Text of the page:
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Do we know that anyone has contracted cancer as a result of flame retardants used in furniture? I re-read the article looking for clear evidence, and what I saw on close read was weasel-wording: when direct health effects are being talked about, the subject of the sentence becomes "flame retardants" rather than a specific chemical; when lax investigations become a topic, it's the EPA's laxity (the EPA isn't solely responsible for evaluating chemicals).

The closest the author comes to accusing a specific flame retarded is chlorinated trisphosphates. You can go to the EPA and look up the safety record of these chemicals; long story short, you can give rats reproductive and kidney cancer if you feed them chlorinated tris every day for 2 years.

Do we know that any lives have been saved as a result of flame retardants being used in furniture?

The article suggests that flame retardants do not slow down furniture fires in real world scenarios. The problem is that they are used in only the foam padding. The couch fabric is not treated. The foam itself appears to offer little resistance to fire if it is already covered in flames (like if fabric is on fire). This is where more research is needed.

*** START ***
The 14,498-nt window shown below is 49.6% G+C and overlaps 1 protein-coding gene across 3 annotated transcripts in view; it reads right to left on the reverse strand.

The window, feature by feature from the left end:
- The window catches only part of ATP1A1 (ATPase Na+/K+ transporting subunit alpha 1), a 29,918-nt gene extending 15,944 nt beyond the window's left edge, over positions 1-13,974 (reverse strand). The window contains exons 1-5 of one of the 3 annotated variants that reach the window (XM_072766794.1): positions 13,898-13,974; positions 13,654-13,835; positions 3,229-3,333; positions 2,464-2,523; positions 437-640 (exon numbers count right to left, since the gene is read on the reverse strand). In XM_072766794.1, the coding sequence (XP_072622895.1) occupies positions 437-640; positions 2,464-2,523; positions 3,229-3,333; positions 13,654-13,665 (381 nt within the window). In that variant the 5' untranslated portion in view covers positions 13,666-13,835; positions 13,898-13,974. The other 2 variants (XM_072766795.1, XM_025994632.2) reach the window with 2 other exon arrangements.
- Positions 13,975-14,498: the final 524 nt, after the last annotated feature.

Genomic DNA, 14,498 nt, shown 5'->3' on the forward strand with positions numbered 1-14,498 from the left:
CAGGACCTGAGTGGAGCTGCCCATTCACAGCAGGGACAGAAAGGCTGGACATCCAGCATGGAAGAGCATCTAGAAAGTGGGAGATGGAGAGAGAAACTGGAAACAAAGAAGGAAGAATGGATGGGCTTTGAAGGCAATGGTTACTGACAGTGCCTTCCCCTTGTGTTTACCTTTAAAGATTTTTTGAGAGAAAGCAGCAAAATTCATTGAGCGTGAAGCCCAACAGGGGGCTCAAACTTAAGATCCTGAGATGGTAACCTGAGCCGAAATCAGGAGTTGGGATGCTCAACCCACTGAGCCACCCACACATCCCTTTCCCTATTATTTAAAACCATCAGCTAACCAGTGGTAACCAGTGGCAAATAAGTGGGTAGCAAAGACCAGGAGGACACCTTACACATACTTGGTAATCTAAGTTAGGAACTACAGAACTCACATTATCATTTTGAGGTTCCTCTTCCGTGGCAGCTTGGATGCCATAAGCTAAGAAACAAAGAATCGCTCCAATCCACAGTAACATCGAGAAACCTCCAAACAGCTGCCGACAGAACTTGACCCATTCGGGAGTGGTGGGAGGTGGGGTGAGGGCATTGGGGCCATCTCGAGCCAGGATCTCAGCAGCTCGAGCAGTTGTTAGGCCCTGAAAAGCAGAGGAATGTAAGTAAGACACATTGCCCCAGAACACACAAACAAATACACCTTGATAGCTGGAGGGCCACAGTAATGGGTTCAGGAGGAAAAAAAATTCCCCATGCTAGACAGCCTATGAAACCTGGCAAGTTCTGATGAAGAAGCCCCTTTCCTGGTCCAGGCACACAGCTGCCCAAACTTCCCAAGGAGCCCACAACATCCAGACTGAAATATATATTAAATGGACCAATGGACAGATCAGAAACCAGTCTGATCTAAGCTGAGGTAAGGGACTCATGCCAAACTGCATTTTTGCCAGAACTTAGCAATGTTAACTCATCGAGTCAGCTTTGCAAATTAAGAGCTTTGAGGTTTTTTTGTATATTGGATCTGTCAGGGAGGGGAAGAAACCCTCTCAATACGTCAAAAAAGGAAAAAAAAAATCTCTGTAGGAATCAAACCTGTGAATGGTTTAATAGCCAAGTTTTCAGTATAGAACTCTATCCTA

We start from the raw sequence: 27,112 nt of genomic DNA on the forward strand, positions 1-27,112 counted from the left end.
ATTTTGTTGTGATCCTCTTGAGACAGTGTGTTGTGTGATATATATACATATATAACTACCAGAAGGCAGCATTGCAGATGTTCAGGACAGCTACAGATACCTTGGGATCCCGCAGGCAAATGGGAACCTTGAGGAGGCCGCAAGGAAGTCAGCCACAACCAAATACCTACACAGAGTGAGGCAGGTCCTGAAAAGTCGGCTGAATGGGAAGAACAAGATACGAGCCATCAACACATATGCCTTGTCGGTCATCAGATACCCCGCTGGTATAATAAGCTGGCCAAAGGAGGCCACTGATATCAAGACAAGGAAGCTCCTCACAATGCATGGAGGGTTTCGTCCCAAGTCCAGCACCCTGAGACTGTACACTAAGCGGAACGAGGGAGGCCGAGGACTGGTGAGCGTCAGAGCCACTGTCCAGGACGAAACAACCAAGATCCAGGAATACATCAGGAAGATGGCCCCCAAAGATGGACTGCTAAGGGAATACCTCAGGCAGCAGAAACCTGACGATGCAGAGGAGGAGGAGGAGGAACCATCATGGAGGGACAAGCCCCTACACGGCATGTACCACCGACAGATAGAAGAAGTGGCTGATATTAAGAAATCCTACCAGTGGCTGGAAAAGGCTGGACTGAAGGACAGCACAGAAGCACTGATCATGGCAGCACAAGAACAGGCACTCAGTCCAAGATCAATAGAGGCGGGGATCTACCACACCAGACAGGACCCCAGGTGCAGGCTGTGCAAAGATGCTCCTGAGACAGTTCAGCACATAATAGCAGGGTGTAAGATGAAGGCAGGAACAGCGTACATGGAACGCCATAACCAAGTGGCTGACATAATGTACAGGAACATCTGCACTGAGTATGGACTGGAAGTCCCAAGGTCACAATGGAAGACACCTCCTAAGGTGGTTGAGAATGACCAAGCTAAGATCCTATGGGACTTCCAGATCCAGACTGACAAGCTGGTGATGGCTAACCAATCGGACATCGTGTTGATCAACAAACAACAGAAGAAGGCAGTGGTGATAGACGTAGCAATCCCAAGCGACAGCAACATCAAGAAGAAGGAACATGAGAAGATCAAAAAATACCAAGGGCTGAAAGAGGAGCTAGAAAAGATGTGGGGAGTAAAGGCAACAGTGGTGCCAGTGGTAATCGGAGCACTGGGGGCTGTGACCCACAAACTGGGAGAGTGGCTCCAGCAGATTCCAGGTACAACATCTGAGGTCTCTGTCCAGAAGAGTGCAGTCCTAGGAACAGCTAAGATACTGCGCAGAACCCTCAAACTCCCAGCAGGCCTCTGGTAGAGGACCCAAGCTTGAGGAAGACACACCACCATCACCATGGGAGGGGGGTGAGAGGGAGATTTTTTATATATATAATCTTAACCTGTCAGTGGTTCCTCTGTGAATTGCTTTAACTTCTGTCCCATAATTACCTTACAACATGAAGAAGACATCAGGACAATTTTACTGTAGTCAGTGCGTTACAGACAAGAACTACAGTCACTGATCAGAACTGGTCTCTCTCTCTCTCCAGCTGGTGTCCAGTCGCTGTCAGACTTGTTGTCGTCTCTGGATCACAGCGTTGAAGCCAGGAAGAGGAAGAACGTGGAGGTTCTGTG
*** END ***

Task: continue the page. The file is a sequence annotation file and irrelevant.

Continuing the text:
If the chemicals don't slow down furniture fires and save lives, then there is no value to having them inside foam.

something has been very effective at reducing deaths by fire: http://www.chicagonewscoop.org/chicago/wp-content/uploads/20...

Decrease in cigarette smoking over time?

The old stuff (PCBs and PBBs) definitely had health (and environmental) risks. PCBs are famous, and PBBs are in the EU RoHS, so I'd consider them comparable to lead solder in badness at a first glance (not horrible, but not great). Cancer is pretty hard to prove, but other health effects have had studies (at least for PentaPBDE, nothing for TDCPP (Chlorinated Tris)).

TDCPP might actually be on balance worth using; similarly, I think DDT probably is on balance worthwhile for some applications, and asbestos is still used for some purposes. It's all about tradeoffs, but it is easier to justify a tradeoff when the people paying the costs and receiving the benefits are the same. I get close to zero benefit from fire retardant foam in my couch, probably less than the financial cost of the chemicals.

(I am generally anti whacko unsubstantiated environmentalist/save-the-children activists, but I have some personal experience with PCB contaminated transformers; bleh.)

1. Cancer: does it matter whether it's cancer or something else? Surely the criteria here is "harm" not "cancer".

2. "Flame retardant" vs. "specific chemical": the article specifically cited recent research regarding PBDEs, why did you not consider this valid evidence?

"Researchers from the Center for Children’s Environmental Health, at Columbia University, measured a class of flame retardants known as polybrominated diphenyl ethers, or PBDEs, in the umbilical-cord blood of 210 New York women and then followed their children’s neurological development over time. They found that those with the highest levels of prenatal exposure to flame retardants scored an average of five points lower on I.Q. tests than the children with lower exposures, an impact similar to the effect of lead exposure in early life."